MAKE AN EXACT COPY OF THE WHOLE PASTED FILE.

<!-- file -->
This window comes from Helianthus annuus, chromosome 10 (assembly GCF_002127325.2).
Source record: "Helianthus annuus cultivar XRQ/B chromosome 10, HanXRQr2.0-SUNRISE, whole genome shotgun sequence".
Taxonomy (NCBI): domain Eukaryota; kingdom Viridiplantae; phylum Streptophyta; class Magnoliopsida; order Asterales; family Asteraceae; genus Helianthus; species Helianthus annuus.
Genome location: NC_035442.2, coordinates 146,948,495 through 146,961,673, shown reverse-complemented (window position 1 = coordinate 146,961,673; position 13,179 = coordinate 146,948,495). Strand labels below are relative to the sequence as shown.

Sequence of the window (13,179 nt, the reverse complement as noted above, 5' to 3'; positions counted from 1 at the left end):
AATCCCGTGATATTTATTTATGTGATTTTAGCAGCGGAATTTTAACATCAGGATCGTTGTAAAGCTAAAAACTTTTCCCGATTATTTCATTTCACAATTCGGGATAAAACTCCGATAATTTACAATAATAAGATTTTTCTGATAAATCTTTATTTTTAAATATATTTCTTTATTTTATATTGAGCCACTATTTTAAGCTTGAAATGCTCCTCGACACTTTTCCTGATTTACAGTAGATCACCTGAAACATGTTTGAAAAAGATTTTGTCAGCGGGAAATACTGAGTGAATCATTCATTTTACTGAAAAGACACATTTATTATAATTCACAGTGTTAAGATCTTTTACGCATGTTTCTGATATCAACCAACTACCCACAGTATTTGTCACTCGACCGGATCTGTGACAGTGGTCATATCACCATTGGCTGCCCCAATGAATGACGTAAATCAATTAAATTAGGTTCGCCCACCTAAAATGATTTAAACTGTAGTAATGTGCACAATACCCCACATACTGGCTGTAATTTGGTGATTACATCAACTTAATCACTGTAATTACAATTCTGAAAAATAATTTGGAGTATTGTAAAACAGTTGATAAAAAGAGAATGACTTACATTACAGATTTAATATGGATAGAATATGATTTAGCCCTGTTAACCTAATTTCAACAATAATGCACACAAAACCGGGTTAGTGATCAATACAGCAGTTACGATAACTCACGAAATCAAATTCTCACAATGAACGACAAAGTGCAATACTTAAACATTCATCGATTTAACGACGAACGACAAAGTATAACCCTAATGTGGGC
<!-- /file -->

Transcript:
This window comes from Helianthus annuus, chromosome 10 (assembly GCF_002127325.2).
Source record: "Helianthus annuus cultivar XRQ/B chromosome 10, HanXRQr2.0-SUNRISE, whole genome shotgun sequence".
Taxonomy (NCBI): domain Eukaryota; kingdom Viridiplantae; phylum Streptophyta; class Magnoliopsida; order Asterales; family Asteraceae; genus Helianthus; species Helianthus annuus.
Genome location: NC_035442.2, coordinates 146,948,495 through 146,961,673, shown reverse-complemented (window position 1 = coordinate 146,961,673; position 13,179 = coordinate 146,948,495). Strand labels below are relative to the sequence as shown.

Sequence of the window (13,179 nt, the reverse complement as noted above, 5' to 3'; positions counted from 1 at the left end):
AATCCCGTGATATTTATTTATGTGATTTTAGCAGCGGAATTTTAACATCAGGATCGTTGTAAAGCTAAAAACTTTTCCCGATTATTTCATTTCACAATTCGGGATAAAACTCCGATAATTTACAATAATAAGATTTTTCTGATAAATCTTTATTTTTAAATATATTTCTTTATTTTATATTGAGCCACTATTTTAAGCTTGAAATGCTCCTCGACACTTTTCCTGATTTACAGTAGATCACCTGAAACATGTTTGAAAAAGATTTTGTCAGCGGGAAATACTGAGTGAATCATTCATTTTACTGAAAAGACACATTTATTATAATTCACAGTGTTAAGATCTTTTACGCATGTTTCTGATATCAACCAACTACCCACAGTATTTGTCACTCGACCGGATCTGTGACAGTGGTCATATCACCATTGGCTGCCCCAATGAATGACGTAAATCAATTAAATTAGGTTCGCCCACCTAAAATGATTTAAACTGTAGTAATGTGCACAATACCCCACATACTGGCTGTAATTTGGTGATTACATCAACTTAATCACTGTAATTACAATTCTGAAAAATAATTTGGAGTATTGTAAAACAGTTGATAAAAAGAGAATGACTTACATTACAGATTTAATATGGATAGAATATGATTTAGCCCTGTTAACCTAATTTCAACAATAATGCACACAAAACCGGGTTAGTGATCAATACAGCAGTTACGATAACTCACGAAATCAAATTCTCACAATGAACGACAAAGTGCAATACTTAAACATTCATCGATTTAACGACGAACGACAAAGTATAACCCTAATGTGGGC